The court found that Mandela, Govan Mbeki, Walter Sisulu and Slovo planned to overthrow the SA Government as early as 1964 or 1965, using the Algerian revolution as their model. For reasons never satisfactorily explained, the men were not arraigned on the capital charge of high treason. Had that been done, and had they been executed, SA’s later history would have been very different.
The deliberate media evasiveness about Mandela’s well-documented past does not augur well for the future. Against that background, could Mandela really be entrusted with the future of the “New SA”? Cantankerous and not very astute, often (as with his attacks on De Klerk) mean and petty, could he be expected to produce lasting and realistic solutions to the immense problems of this deeply troubled country? With his particular record, would it be logical to expect him to achieve an enduring settlement and reconciliation?
Frankly, we very much doubt it. We believe that those – Big Business in particular – who delude themselves that the ANC/SACP alliance can deliver a democratic, free market, prosperous SA, a thriving multi-party democracy, are riding for a very hard fall indeed. Rather than producing a stable, productive and safe SA for members of all races, it today looks more and more as though the New SA, under any ANC government, would be built on the lines laid down by Operation Mayibuye in 1964.
We think this because we believe that Mandela, with his lingering socialism, his push for votes for 14-year-olds, his antique notions of a “People’s Democracy,” his fond embrace of his “brothers” in Terrorist International, Arafat, Gaddafi and Castro, simply does not possess the substance needed to deliver the goods.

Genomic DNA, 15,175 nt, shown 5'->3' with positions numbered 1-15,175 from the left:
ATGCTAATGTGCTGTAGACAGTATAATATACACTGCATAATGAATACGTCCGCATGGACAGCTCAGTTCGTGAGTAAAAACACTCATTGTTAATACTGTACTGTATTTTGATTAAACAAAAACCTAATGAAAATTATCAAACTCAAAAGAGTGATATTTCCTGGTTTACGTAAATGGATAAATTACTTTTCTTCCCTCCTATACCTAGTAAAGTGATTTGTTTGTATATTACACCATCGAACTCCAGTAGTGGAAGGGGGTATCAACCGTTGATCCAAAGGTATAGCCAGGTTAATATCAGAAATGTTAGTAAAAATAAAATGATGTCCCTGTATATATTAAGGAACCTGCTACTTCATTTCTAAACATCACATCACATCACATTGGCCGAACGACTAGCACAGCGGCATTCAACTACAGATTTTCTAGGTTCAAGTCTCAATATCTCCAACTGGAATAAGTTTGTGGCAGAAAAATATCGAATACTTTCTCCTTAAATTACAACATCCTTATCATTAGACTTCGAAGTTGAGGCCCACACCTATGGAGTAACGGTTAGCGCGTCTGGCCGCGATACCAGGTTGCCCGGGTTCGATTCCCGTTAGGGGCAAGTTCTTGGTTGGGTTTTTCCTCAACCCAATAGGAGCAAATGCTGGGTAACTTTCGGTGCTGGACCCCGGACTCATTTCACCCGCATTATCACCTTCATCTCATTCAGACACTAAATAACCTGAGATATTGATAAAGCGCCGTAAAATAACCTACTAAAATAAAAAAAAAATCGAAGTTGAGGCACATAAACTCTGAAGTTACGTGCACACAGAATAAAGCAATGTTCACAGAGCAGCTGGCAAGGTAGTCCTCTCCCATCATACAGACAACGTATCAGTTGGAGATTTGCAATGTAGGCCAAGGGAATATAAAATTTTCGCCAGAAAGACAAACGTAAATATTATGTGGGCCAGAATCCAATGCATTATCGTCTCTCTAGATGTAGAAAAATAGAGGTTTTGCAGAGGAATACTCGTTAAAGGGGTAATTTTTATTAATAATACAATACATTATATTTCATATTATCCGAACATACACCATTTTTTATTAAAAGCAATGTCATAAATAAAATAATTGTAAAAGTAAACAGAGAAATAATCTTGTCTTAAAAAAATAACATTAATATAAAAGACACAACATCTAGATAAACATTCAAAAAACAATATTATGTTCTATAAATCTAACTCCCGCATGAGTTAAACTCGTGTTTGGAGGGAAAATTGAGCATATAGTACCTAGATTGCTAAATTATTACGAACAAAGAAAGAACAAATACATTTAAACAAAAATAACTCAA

We look, too, at the gross incompetence of his organisation. The myth persists that the ANC is a united and comprehensively representative body of Black aspirations. In hard fact, the ANC is a chaotic organisation split between Marxist/Leninists, Stalinists, Trotskyites, Black nationalists, the township elders and the township “comrades” – now totally out of control – and a substantial proportion of venal, third-rate characters whose sole aim for themselves is an affluent lifestyle.
We do not believe that Mandela is any more representative of SA Blacks than we are. The ANC, with its unbridled violence, its intimidation, its communist links, is cordially detested by millions of Black South Africans. As for Mandela, they have little use for a lifelong fellow traveller now enjoying a lifestyle the vast majority of his followers cannot even attempt to envisage.
Summing up, we believe that SA Blacks need and deserve a much, much better way of life: and that the chances of the ANC delivering on that are exactly zero. For confirmation you have only to look north to see what a hash their ideological comrade, Robert Mugabe, has made of “democracy” in Zimbabwe, let alone the appalling bloodletting in Angola under the US-supported, Marxist MPLA. Is it necessary that we repeat the mistakes of Angola, Mozambique, Zimbabwe and Namibia? Obviously Mandela – and the Nobel Peace Prize Selection Committee – say yes, it is.
In our opinion, the granting of this year’s “Peace” is a shame and a sham.